And, nasty chafing under my arms where my shirt rubbed, on the back of my neck, and blisters on the feet. PIck a spot and I likely had some impressive chafing there. I screamed in pain. One by one each kid came in, "Mommy??? Are you ok???
No..but I will be. I assured them.  Mark has seen it before. He just let me be. It was a painful, oh so painful, shower. 
Finally.. I put on soft dry sweats and a shirt. I cralwed onto the bed and decided I might never move again. 

Contrary to what you might think, I was not in the mood to eat.  I had been stuffing various forms of sugar into my system and fighting off the heat and winds all day so the appetite gets suppressed. Big time. In fact, that goes on for a good portion of the week. 
I would feel super hungry. I would decide it was time to chow. I would sit down with a tasty looking meal and realize I just could not get it all down.  Food just did not sit right for several days. Until suddenly, one day,  it was time. Time to Eat. I made up for those few lost days. Trust me.

And then there's the soreness. Waking the next day is never a good thing. Ohhh...it hurts to roll over. I am not kidding. But honestly, the day After the day after is even worse. I would move from spot to spot around the room holding onto the walls as I went.
The last notable thing I remember was  the edema. My feet, ankles and calves swelled so immensely this time! I would feel them tighten as each day wore on so finally, I could barely get my shoes on. The skin on my legs felt like it was going to rip open.

By day 3 or 4, I felt pretty good. I was walking without much issue. I took the stairs to  our 3rd floor condo without looks of pity from my kids. My feet stopped swelling and I could eat pretty normally.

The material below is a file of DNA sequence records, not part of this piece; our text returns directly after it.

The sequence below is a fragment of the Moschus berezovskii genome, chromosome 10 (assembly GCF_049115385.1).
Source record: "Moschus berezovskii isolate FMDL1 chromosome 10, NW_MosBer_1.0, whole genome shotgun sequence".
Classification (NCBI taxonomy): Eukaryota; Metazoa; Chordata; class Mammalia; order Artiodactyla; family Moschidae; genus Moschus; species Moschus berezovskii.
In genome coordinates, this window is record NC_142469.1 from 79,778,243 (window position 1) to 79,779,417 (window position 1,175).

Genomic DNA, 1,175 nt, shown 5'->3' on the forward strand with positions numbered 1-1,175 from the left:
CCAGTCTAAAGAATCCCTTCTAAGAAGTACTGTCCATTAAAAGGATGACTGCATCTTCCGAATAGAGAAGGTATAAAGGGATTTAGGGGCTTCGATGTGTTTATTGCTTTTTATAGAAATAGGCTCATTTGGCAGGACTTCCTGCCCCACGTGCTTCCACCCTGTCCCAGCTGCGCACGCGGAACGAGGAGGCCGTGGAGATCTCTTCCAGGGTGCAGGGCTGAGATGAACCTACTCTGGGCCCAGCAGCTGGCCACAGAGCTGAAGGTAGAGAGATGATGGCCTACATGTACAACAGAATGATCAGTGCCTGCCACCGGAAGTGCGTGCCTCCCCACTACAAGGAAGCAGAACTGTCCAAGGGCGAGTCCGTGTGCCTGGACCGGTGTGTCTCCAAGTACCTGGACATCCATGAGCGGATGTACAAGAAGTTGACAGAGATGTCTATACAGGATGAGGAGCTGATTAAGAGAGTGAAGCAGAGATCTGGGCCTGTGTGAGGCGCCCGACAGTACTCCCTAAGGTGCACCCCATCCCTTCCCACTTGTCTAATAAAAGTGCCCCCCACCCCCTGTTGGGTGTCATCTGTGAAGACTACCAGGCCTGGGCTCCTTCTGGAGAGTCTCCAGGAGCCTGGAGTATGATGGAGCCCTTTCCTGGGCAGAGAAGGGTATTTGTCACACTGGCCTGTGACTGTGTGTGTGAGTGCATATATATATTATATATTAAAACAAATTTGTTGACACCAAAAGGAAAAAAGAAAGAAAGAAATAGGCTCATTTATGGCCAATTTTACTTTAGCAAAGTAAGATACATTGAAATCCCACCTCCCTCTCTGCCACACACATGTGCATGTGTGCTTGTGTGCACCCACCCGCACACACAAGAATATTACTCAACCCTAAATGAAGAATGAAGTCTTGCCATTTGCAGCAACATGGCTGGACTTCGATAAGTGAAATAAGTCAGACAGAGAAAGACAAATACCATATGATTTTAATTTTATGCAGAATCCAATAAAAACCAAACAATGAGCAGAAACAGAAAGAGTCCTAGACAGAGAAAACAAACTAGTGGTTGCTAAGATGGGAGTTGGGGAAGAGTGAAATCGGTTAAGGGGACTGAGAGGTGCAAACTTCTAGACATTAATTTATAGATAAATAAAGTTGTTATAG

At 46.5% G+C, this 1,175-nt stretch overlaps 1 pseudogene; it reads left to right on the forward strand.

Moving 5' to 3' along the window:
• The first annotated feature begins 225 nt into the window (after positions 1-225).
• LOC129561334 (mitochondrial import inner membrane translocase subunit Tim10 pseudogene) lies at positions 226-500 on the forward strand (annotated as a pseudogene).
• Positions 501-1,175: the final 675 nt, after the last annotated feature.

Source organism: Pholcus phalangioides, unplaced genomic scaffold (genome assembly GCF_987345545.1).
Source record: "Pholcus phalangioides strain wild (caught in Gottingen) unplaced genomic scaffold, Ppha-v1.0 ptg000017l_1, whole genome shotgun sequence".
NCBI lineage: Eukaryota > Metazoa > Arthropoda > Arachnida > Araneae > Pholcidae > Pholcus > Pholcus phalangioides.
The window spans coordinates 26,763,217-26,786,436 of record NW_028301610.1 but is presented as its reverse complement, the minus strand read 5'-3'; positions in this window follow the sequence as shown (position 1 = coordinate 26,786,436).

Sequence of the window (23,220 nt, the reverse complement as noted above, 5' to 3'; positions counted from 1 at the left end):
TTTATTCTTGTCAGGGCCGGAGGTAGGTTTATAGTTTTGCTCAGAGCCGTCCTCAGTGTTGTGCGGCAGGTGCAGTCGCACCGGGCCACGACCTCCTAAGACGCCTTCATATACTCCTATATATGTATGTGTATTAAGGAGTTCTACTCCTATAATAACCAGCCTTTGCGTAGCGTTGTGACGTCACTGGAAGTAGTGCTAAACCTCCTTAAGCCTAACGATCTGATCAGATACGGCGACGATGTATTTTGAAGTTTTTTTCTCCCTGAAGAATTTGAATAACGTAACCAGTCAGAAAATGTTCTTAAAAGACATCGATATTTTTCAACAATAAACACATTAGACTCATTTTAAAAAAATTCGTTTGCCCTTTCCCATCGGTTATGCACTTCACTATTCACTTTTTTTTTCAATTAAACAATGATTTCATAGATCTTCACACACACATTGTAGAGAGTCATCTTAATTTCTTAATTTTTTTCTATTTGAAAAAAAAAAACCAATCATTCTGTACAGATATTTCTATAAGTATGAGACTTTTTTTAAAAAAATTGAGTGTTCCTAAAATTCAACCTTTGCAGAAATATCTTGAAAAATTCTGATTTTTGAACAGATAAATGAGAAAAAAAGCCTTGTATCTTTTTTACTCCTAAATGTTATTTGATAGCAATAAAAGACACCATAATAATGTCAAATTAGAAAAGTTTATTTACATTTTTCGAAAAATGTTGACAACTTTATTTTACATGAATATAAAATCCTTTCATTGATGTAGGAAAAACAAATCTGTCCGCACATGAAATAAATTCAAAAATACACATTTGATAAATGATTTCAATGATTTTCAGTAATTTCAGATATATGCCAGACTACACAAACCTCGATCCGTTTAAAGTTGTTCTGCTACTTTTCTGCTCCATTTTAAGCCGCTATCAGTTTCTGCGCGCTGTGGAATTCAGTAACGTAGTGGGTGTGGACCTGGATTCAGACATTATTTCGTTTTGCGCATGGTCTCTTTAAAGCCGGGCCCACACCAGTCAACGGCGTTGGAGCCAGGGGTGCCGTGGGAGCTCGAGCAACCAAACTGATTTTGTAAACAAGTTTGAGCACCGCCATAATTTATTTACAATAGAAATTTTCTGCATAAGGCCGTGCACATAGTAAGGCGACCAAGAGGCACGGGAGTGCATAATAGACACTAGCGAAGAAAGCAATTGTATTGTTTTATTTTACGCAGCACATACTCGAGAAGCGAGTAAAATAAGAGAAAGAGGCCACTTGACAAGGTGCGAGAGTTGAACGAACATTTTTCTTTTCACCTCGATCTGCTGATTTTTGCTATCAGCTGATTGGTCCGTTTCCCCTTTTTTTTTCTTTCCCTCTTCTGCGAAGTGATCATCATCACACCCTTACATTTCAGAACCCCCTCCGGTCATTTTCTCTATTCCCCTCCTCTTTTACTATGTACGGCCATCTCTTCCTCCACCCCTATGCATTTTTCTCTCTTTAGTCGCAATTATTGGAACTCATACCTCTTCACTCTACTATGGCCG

I recovered quite well laying around on the white sands of Hawaii!! And now, I'm back in Maine during the most beautiful month of October and I feel great.  Energy is great and I'm excited to see what next year brings.

There it is! The 48-72 hours post- Ange's Ironman!

7 comments:

ali said...

glad I found your blog- loved this report! Congrats on your race:))!!

Kim said...

sheesh ange, so glad you are resting and healing! sounds like you had a tough post-IM experience. i love that mark was crying, thats so sweet.

Jennifer Harrison said...

Awesome Ange! Enjoy your off season and some R&R and get ready for SKI season in Maine! LOL :)

Ben said...

That is such an amazing and inspiring experience. Oops, I mean, it serves as a warning that it hurts more to be finished with an Ironman than to finish an Ironman LOL.

Hillary said...

Have loved reading your race reports since Lake Placid. Congrats on a great race!

In case you were curious, the arm spasm when she tried to take your blood pressure is a classic sign of hypocalcemia (low blood calcium)... http://en.wikipedia.org/wiki/Trousseau_sign_of_latent_tetany

Glad the recovery went well!

Meaghan said...

Love this post Kona report.. Enjoy your recovery!!

MaineSport said...

And we do this because....